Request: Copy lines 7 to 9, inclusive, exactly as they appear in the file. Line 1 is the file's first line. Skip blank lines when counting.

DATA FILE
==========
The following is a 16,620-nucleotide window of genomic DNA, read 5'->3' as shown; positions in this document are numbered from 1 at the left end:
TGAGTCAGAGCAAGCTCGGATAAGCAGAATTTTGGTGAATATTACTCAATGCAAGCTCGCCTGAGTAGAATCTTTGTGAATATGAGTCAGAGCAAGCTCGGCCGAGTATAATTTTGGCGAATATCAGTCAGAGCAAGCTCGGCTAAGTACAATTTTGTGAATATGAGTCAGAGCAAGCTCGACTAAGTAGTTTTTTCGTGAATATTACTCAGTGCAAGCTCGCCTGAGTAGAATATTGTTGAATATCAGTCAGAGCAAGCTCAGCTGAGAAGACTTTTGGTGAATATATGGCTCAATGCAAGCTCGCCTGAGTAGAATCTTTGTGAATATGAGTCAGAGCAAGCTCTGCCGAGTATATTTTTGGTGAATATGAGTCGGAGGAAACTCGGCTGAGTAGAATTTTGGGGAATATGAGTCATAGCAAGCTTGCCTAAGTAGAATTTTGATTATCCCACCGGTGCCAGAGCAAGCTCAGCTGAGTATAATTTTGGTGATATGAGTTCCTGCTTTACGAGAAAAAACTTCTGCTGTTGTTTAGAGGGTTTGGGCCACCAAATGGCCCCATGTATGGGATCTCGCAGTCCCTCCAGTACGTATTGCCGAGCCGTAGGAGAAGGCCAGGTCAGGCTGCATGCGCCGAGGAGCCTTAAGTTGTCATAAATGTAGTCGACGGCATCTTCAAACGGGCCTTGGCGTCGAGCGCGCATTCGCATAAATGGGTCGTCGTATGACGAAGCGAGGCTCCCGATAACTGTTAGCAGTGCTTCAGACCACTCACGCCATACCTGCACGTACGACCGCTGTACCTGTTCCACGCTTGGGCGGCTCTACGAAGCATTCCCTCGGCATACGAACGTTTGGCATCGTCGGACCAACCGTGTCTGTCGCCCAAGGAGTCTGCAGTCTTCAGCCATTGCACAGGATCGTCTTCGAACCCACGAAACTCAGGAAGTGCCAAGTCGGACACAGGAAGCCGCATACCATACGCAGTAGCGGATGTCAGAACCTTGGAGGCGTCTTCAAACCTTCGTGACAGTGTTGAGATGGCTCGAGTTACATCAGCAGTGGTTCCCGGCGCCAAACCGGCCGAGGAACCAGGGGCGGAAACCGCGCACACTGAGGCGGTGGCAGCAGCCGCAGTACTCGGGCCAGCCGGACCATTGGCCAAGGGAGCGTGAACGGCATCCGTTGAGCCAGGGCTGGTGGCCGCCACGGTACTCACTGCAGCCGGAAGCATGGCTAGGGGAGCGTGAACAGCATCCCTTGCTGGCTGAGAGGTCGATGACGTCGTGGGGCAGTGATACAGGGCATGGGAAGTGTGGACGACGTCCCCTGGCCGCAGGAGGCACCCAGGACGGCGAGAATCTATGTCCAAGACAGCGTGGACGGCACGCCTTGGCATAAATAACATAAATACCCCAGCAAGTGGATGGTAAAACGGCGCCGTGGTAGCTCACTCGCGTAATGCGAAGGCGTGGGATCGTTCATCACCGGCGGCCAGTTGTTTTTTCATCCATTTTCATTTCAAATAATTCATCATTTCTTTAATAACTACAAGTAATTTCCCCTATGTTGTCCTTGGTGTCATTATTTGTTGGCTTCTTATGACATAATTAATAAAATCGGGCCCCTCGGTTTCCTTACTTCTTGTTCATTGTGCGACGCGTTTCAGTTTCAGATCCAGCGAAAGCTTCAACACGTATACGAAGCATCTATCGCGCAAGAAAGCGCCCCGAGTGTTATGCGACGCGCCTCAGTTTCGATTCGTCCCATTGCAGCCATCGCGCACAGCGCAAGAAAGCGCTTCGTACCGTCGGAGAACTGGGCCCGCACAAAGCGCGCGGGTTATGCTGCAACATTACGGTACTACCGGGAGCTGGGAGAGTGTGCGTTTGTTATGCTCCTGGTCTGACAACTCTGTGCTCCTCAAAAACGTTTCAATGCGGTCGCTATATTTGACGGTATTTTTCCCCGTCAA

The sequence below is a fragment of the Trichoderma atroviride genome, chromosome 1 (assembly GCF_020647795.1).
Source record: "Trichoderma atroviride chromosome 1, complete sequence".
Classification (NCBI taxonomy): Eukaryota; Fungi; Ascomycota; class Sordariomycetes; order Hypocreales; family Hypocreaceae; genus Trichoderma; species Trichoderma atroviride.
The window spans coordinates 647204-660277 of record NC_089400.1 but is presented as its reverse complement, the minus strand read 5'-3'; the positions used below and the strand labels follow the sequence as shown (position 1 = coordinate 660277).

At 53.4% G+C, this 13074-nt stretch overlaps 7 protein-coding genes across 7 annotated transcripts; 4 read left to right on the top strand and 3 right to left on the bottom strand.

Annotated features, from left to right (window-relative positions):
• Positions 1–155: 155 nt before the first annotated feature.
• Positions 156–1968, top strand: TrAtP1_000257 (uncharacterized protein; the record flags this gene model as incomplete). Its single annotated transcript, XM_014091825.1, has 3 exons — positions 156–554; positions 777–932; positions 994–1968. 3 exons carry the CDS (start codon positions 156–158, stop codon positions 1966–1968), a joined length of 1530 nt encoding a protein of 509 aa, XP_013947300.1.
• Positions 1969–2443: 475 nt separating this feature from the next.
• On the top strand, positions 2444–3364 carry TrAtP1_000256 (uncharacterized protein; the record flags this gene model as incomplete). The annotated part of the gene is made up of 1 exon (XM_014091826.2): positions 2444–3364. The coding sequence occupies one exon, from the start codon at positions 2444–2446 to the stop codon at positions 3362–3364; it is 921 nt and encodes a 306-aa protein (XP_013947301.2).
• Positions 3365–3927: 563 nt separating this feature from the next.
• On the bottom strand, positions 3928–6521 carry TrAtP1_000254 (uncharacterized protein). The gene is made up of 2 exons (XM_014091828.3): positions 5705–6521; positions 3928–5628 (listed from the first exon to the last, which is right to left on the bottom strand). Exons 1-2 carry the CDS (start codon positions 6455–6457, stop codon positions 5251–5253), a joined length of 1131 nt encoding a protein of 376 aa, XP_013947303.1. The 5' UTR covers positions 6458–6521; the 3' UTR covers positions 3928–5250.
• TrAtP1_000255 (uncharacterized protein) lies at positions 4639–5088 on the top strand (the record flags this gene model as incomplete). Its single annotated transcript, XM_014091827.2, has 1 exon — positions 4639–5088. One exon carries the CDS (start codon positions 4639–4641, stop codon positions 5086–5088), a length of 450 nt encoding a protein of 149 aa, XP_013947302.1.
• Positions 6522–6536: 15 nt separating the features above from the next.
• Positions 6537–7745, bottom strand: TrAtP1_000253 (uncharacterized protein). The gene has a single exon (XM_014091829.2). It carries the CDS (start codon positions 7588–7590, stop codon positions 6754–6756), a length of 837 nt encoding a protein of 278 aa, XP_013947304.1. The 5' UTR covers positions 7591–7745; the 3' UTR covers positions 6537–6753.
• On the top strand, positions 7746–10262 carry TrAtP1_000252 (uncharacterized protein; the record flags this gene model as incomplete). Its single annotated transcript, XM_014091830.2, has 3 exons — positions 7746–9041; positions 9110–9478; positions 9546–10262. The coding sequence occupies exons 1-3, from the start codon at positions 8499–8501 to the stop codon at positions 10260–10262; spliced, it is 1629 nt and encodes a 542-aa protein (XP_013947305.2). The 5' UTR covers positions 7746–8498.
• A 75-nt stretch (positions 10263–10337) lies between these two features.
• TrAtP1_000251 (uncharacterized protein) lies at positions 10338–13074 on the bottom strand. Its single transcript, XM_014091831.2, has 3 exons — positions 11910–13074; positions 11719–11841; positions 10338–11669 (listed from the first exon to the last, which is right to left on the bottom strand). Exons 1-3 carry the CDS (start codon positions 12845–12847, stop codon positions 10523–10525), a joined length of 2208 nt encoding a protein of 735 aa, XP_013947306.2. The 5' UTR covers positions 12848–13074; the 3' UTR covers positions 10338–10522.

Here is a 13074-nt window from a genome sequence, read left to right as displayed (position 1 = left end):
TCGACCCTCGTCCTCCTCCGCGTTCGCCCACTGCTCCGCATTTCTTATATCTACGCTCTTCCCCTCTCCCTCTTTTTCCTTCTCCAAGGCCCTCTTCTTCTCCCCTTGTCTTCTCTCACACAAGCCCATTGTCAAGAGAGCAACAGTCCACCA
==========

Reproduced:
At 53.4% G+C, this 13074-nt stretch overlaps 7 protein-coding genes across 7 annotated transcripts; 4 read left to right on the top strand and 3 right to left on the bottom strand.

Annotated features, from left to right (window-relative positions):
• Positions 1–155: 155 nt before the first annotated feature.